Socks: Bring 3 good pair of hiking socks (wear 1, carry 2). Medium-weight in boots and light -weight in trail runners should be fine. I wear Wright Socks Merino Wool (made in Burlington, NC.). If you wear liners, that’s fine. Just be sure that when you purchase your boots you get fitted with the liners on. Remember as you hike your feet will swell. If there is not room for the expansion, you will blister.
Underwear: How can I put this? I don’t when I hike. I wear hiking shorts with a liner (like swimming trunks). If you wear underwear, it should be synthetic. A compression type will prevent chaffing. Just bring/wear one pair. You will several opportunities to wash clothes on the trail.
Shorts: Nylon woven shorts or gym shorts will work fine. Do not bring cotton. You will get wet and cotton will take forever to dry. I know your Mom just said to carry extra pairs so you can change if you get wet. That’s fine but will Mom be carrying the wet clothes in your pack? If you are wearing them they will dry much quicker. I like Nike running shorts.
Hiking Shirt: Philmont says a short sleeve shirt. I disagree. I recommend wearing a lightweight long sleeve shirt. This will give protection from the sun as well as any annoying bugs without having to rub on all sorts of protection. Remember the temperatures will be much like here. The difference is the humidity will be about 17%. No matter what you choose make sure it is a wicking material. I find the Columbia Omni-Wick works great. Again one should be enough.
Hat: You will need sun protection so bring a hat with a brim. A baseball style cap will do just fine. I have started wearing Head-Sweats. They make their caps out of CoolMax.
Long Pants: In the evening it gets cool quickly at Philmont. The days may jump to 100+ plus but the nights can dip to the low 40’s or below. Bring a pair of pants to wear around camp plus you will need them at some of the program areas. DO NOT BRING JEANS!!! A pair of lightweight woven nylon pants will well.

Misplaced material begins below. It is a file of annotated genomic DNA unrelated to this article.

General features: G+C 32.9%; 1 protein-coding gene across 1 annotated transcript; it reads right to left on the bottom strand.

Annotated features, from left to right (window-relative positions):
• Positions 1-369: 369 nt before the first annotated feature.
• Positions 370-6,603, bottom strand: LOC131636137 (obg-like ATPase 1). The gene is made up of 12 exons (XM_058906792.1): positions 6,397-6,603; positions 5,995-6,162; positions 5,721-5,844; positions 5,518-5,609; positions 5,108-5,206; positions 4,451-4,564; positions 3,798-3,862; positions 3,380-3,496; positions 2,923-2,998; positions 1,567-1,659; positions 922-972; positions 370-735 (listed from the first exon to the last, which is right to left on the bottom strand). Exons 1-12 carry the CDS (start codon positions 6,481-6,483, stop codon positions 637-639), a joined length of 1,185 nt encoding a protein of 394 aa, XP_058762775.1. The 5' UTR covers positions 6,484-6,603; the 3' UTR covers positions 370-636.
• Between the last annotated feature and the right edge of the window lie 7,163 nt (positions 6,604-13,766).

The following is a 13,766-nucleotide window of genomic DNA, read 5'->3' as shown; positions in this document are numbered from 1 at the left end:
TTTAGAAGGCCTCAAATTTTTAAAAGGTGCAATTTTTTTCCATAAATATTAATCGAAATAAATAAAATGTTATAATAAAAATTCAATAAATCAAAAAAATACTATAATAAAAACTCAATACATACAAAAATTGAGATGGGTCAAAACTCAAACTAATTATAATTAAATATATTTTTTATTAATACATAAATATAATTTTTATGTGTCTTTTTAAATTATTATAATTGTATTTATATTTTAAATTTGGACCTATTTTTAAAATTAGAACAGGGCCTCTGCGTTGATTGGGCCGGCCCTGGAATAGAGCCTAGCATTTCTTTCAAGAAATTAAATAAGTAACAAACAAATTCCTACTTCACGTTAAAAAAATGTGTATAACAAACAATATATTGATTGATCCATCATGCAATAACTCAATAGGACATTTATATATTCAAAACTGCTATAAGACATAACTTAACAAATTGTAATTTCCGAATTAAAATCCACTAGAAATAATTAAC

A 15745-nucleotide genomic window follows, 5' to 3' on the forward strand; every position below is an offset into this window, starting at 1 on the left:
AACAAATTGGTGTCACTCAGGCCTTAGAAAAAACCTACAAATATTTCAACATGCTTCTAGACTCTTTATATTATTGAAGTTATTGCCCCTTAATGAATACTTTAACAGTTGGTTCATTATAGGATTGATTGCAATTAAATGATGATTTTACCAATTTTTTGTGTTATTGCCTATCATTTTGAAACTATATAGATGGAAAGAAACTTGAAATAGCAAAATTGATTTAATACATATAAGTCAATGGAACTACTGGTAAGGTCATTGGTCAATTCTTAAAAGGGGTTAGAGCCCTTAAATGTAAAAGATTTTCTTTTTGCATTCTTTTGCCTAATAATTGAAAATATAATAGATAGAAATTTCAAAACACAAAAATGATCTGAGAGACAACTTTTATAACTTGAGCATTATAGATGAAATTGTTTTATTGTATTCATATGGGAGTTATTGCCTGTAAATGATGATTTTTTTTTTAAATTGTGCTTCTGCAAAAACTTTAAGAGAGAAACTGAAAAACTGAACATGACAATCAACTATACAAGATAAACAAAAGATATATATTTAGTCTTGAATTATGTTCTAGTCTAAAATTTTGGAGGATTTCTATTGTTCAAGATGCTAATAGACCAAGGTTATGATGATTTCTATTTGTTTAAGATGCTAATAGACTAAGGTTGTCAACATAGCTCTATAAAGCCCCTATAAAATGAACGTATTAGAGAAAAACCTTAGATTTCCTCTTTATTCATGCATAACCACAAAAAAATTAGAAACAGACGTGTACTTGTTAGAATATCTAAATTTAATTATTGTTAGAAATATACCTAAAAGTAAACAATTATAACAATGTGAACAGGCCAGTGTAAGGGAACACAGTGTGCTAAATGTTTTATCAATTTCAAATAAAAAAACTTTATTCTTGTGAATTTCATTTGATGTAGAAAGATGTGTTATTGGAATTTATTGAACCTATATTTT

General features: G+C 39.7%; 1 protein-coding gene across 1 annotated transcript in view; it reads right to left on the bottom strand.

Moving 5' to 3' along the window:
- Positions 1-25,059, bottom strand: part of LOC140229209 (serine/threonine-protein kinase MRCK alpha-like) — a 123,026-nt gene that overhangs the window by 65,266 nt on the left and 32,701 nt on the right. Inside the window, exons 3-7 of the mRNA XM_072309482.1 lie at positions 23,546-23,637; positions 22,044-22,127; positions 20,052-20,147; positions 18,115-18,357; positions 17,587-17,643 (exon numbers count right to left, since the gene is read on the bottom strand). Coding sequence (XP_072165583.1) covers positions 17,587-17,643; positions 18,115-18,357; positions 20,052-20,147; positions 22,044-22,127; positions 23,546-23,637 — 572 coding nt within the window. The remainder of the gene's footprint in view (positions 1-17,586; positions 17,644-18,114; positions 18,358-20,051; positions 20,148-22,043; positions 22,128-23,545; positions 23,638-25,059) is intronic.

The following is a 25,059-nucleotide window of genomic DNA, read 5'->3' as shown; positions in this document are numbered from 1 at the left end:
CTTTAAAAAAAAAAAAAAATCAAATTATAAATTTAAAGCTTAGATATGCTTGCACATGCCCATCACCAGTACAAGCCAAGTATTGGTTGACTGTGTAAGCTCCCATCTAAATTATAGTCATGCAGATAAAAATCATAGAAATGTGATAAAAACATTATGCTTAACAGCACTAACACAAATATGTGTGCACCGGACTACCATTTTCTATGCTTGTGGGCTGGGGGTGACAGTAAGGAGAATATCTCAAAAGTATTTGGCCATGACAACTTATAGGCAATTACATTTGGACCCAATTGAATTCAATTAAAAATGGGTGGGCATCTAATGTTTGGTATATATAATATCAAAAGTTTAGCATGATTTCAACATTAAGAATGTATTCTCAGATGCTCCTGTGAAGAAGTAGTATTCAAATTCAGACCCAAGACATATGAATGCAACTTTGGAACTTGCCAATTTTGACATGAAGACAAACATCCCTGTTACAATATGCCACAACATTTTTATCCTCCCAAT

Jacket: A fleece or puffy insulation jacket will work. It only needs to be a lightweight jacket. After hiking and participating in program all day you will not be up late. If you do get cool you can always layer with your rain jacket.
Toboggan Cap: I carry a fleece cap but I’ll leave this as an optional item. It does make the evenings a little more comfortable.
Gloves: Yes it is summer. However a lightweight pair of glove liners feels real good as the temperature drop in the evenings. Mine weigh on 1.5 ounces so I don’t mind carrying them. Polypro is best but a cheap pair of wool gloves will work just fine.
Rain Gear: Bring a lightweight rain jacket and pants. You may want to consider a set of Dri-Ducks. Your rain gear can also act as extra layers if you get cold. It’s also something to wear when you wash clothes.
Eating Gear: A bowl and a spoon is all you need to carry. An insulated plastic food container and a lexan spoon are ideal. I’ve made them out of quart and pint containers and the boys in my crew liked the pints the best.
Water Bottle: Camel Backs and the like are fine but I have found that I can never keep up with how much water I have left. Water is important but it also the heaviest thing in your pack. A one liter and a two liter platypus style container should be sufficient. Fill the one liter when there is plenty of water on your route and add the other two liters when the route is dry. If you work it right, you will use all your water just before your next source. If not you are carting too much. One of the jobs the navigator will have on your trip is to identify how far it will be to the next water source.
Other Personal Equipment: A small flashlight (powered by 1 AA battery) or a headlamp. One or two cotton bandannas (this should be you only cotton). A small tube of chap stick will come in handy. A toothbrush and a sample size tube of toothpaste. If you want, some crew members might carry sunglasses. A whistle (in case you get separated from the group, but that better not happen). Hiking poles are useful but not essential. A camera for taking pictures and a small stuff sack to store your small items.
Okay, that pretty much sums up the personal gear my crew took to Philmont. The base weight of the pack came to 7 pounds and 3 ounces. I’ll be adding in the crew gear over the next couple of days.